I claim it is still true for metrizable $X$. Indeed, supposes $d$ induces the topology of $X$, and $C \subset X$ is closed. For $\varepsilon >0$, let $C_{\varepsilon} = \{x \in X: d(x,C) < \varepsilon \}$, which is open. Then $$f^{-1}(C) = \bigcap_{n \in \Bbb N} \bigcup_{N \in \Bbb N} \bigcap_{ k \geq N} f_k^{-1}\big(C_{2^{-n}}\big)$$ which is in $\cal F$. Since preimages of closed sets are in $\cal F$, it easily follows $f$ is $(\cal F, B$$_X)-measurable. I guess the crucial thing here was that any closed set in a metrizable space is G_{\delta}. Does the result still hold for any first countable Hausdorff space? What about uniformizable spaces? I guess the answer would probably be no if X is not Hausdorff since the limit function wouldn't necessarily be unique. I doubt this would be a useful thing to know, but I'm curious nonetheless. • I don't understand why the identity on f^{-1}(C) holds. Would you please elaborate? – user254385 Jul 15, 2015 at 5:22 • @Billford: Let B_n := \bigcup_{N \in \Bbb N} \bigcap_{k \geq N} f_k^{-1}(C_{2^{-n}}) = \liminf_{k \to \infty} f_k^{-1}(C_{2^{n}}). Notice that B_n is precisely the set of all x \in X such that f_k(x) \in C_{2^{-n}} for all but finitely many k. (See this question if that is unclear:math.stackexchange.com/questions/107931/…). Since f_k \to f and C is closed, we see that f(x) \in C \iff \big[ f_k(x) \in C_{2^{-n}} for all but finitely many k, for all n \big] \iff x \in B_n for all n \iff x \in \bigcap_{n \in \Bbb N} B_n. Jul 15, 2015 at 9:23 • I still don't understand that[f_k(x) \in C_{2^{-n}} for all but finitely many k, for all n] implies that f(x) \in C. Again, would you please elaborate on it? – user254385 Jul 15, 2015 at 9:42 • @billford: suppose that f_k(x) \in C_{2^{-n}} for all but finitely many k, for all n. Then it follows that d(f(x),C)=\lim_k d(f_k(x),C) \leq 2^{-n}, for all n. Hence d(f(x),C)=0. But C is assumed to be a closed set, and so d(f(x),C)=0 implies that f(x) \in C. Jul 15, 2015 at 9:47 • Got it. Thanks. – user254385 Jul 16, 2015 at 11:33 ## 2 Answers To me it seems that there are two crucial factors for your proof. First is the space being regular, by which I mean just that any closed set and an outside point can be separated by disjoint neighbourhoods, without requiring X to be T_0. Second, that any closed set has a countable neighbourhood base. Given the above assumptions, we can use the same argument. If C\subseteq X is closed, let \{V_j\}_{j\in\mathbb{N}} \subseteq \mathcal{T} be its neighbourhood base. Now we prove that:$$ f^{-1}(C)=\bigcap_{j\in\mathbb{N}}\bigcup_{k\in\mathbb{N}}\bigcap_{n\geq k}f_n^{-1}(V_j) $$If \omega\in f^{-1}(C), then \{f_n(\omega)\} is eventually in any neighbourhood of C. Hence for all j\in \mathbb{N}, there exists k_j \in \mathbb{N}, such that$$\omega\in \bigcap_{n\geq k_j}f_n^{-1}(V_j)$$implying that \displaystyle{\omega\in \bigcup_{k\in\mathbb{N}}\bigcap_{n\geq k}f_n^{-1}(V_j)}. \; Hence we obtain:\; \displaystyle{\omega\in \bigcap_{j\in\mathbb{N}}\bigcup_{k\in\mathbb{N}}\bigcap_{n\geq k}f_n^{-1}(V_j)} Conversely, if \displaystyle{\omega\in \bigcap_{j\in\mathbb{N}}\bigcup_{k\in\mathbb{N}}\bigcap_{n\geq k}f_n^{-1}(V_j)}, then for each j\in\mathbb{N}: \;\displaystyle{\omega\in \bigcap_{n\geq k_j}f_n^{-1}(V_j)} for some k_j\in\mathbb{N}, meaning that \{f_n(\omega)\} is eventually in V_j. Suppose now that f(\omega)\in C^c and let W_1 and W_2 be some neighbourhoods of \omega and C respectively. Since there exists some s\in\mathbb{N} such that C\subseteq V_s \subseteq W_2 and since f(\omega) is a limit of \{f_n(\omega)\}, it follows that eventually \{f_n(\omega)\} is in both W_1 and W_2, meaning that W_1 \cap W_2 \neq \varnothing. Since the neighbourhoods are arbitrary, it means that f(\omega) cannot be separated from C, contradicting regularity. Therefore f(\omega) must be in C. Interestingly, the above assumptions do not imply that X is Hausdorff, unless it also happens to be T_0, in which case the countability condition will also be stronger than first countability. EDIT (Weaker assumption)========================================== Let \mathcal{B}_X be the Borel sigma-algebra of a topological space (X,\mathcal{T}). In what follows \varphi(\mathscr{C}) denotes the filter generated by a subbase \mathscr{C} \subset \mathcal{P}(X) and \mathscr{N}(A) - the neighbourhood filter of a subset A Assumptions: • \mathcal{T} is regular (not assuming T_0) • For any nonempty closed C \subseteq X there exists \{V_j\}_{j\in\mathbb{N}} \subseteq \mathscr{N}(C) \cap \mathcal{B}_X, such that any convergent filter containing \{V_j : j\in\mathbb{N}\} contains \mathscr{N}(C) Note that such \{V_j : j\in\mathbb{N}\} is necessarily a filter subbase, since it has the finite intersection property, so there do exist filters that contain it. However it is not necessarily a base for \mathscr{N}(C). As before, since each V_j is a neighbourhood of C, we have$$f^{-1}(C) \subseteq \bigcap_{j\in\mathbb{N}} \bigcup_{k\in\mathbb{N}} \bigcap_{n\geq k} f^{-1}_n(V_j)$$On the other hand$$\omega \in \bigcap_{j\in\mathbb{N}} \bigcup_{k\in\mathbb{N}} \bigcap_{n\geq k} f^{-1}_n(V_j) \implies \{f_n(\omega)\} \text{ is eventually in each }V_j \implies\implies \mathscr{F}_\omega =: \varphi \Big( \Big\{ \{f_n(\omega) : n\geq k\} : k\in\mathbb{N}\Big\} \Big) \supseteq \{V_j : j\in\mathbb{N}\} \implies\implies \mathscr{F}_\omega \supseteq \mathscr{N}(C) \quad \text{ since } \mathscr{F}_\omega \text{ is convergent}\implies \forall \quad U\in\mathscr{N}(C), W\in\mathscr{N}(f(\omega)): \Big( \{f_n\} \text{ is eventually in } U\cap W \implies U \cap W \neq \varnothing \Big)\implies f(\omega) \in C \quad \text{by regularity assumption}\\$$The sets$\{C_{2^{-n}}\}$in Shalop's proof satisfy the second assumption (which can be verified using continuity of$d(\cdot, C)$), while not necessarily being a neighbourhood base at$C$. • Great answer! It seems that another set of conditions is that$X$be second countable regular. I posted an eerily similar question to that of OP yesterday. Jan 1, 2018 at 14:23 • Thanks) I read your post and think it's great too, so thank you for sharing Jan 1, 2018 at 16:47 • @OlivierBégassat Any second-countable regular space is metrizable (see Munkres, Chapter 4). So it falls within the category of spaces mentioned by Artem. Feb 24, 2018 at 3:01 • It has just occurred to me that in the metric space the sets$\{C_{2^{-n}}\}$do not necessarily form a neighbourhood base at$C$. It's not hard to come up with counterexamples in$\mathbb{R}^2$. This leads me to think that the above countability condition is not plausible even for metric spaces. I will try to formulate a weaker one in an edit, so please let me know what you think) Jul 22, 2018 at 3:38 I think I can confirm your suspicion that this doesn't necessarily hold if the target space is non-Hausdorff, assuming I haven't made a mistake somewhere... Let$\mathbb{R}$be the real line in its standard topology. Let$\mathbb{R}_0$be the real line with the topology whose non-empty open sets$U$are precisely the standard open sets$U \subseteq \mathbb{R}$such that$0 \in U$. This topology is non-Hausdorff. It is not too difficult to check that the Borel$\sigma$-algebra of$\mathbb{R}$and$\mathbb{R}_0$are actually the same. I used this observation previously here. Fix a non-Borel measurable set$S \subseteq \mathbb{R}$. Let$f_n : \mathbb{R} \to \mathbb{R}_0$be identically$0$for all$n \in \mathbb{N}$. Let$f:\mathbb{R} \to \mathbb{R}_0$be the characteristic function of$S$. Clearly each$f_n$is measurable, while$f$is nonmeasureable. Furthermore,$f_n \to f$pointwise (because the sequence$0,0,0,\ldots$converges simultaneously to every point of$\mathbb{R}_0$). • Yes, I believe this example is correct. +1. But I'm still interested in counterexamples or proofs in the other cases, for example first-countable and uniformizable spaces. Also interested in the compact Hausdorff case. Like I said before, for a proof it would suffice to show that closed sets are$G_{\delta}$, but I'm not sure if this condition is equivalent to metrizability. Jun 30, 2015 at 5:12 • @Shalop: I agree that these other questions are more interesting, not intended as a complete answer :) Jun 30, 2015 at 5:32 • Gotcha. Thanks for this part at least :) Jun 30, 2015 at 5:34 • @MikeF The problem with your example is that$f_k$does not converge to$f$since$(1/2,3/2)$is a neighborhood of$1$not containing$0$. Recall that$f_k$converge to$f$pointwise if for all$x\in X$and all neighborhood of$f(x)U$, there is a$n_{x,U}$such that for all$k\geq n_{x,U}$,$f_k(x)\in U$. One should be careful in non-Hausdorff contexts,$f_k(x)$is in a neighborhood of$f(x)$is not the same as$f(x)$is in a neighborhood of$f_k(x)\$. Jun 30, 2015 at 5:37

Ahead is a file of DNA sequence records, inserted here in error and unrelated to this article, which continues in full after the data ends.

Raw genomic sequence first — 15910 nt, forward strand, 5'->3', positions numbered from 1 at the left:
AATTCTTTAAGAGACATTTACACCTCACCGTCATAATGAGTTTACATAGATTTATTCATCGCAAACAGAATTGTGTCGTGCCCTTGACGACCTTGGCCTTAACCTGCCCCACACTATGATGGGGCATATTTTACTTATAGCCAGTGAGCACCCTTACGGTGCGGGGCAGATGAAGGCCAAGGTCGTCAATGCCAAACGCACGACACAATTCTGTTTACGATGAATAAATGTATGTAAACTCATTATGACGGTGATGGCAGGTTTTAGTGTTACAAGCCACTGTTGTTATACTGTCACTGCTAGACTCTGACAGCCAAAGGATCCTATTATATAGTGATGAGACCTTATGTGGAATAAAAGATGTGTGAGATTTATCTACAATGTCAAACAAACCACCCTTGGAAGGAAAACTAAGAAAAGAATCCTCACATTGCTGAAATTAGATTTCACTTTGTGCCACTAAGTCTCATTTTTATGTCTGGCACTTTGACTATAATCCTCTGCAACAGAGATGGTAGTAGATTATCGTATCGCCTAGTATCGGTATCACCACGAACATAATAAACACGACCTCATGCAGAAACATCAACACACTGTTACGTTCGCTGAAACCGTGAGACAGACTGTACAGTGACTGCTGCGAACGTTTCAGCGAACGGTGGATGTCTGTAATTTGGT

• @JosuéTonelli-Cueto: You're right, of course. Let me think a bit to see if there's a similar (working) example nearby, or if this is too wrong to be rightened. Jun 30, 2015 at 5:51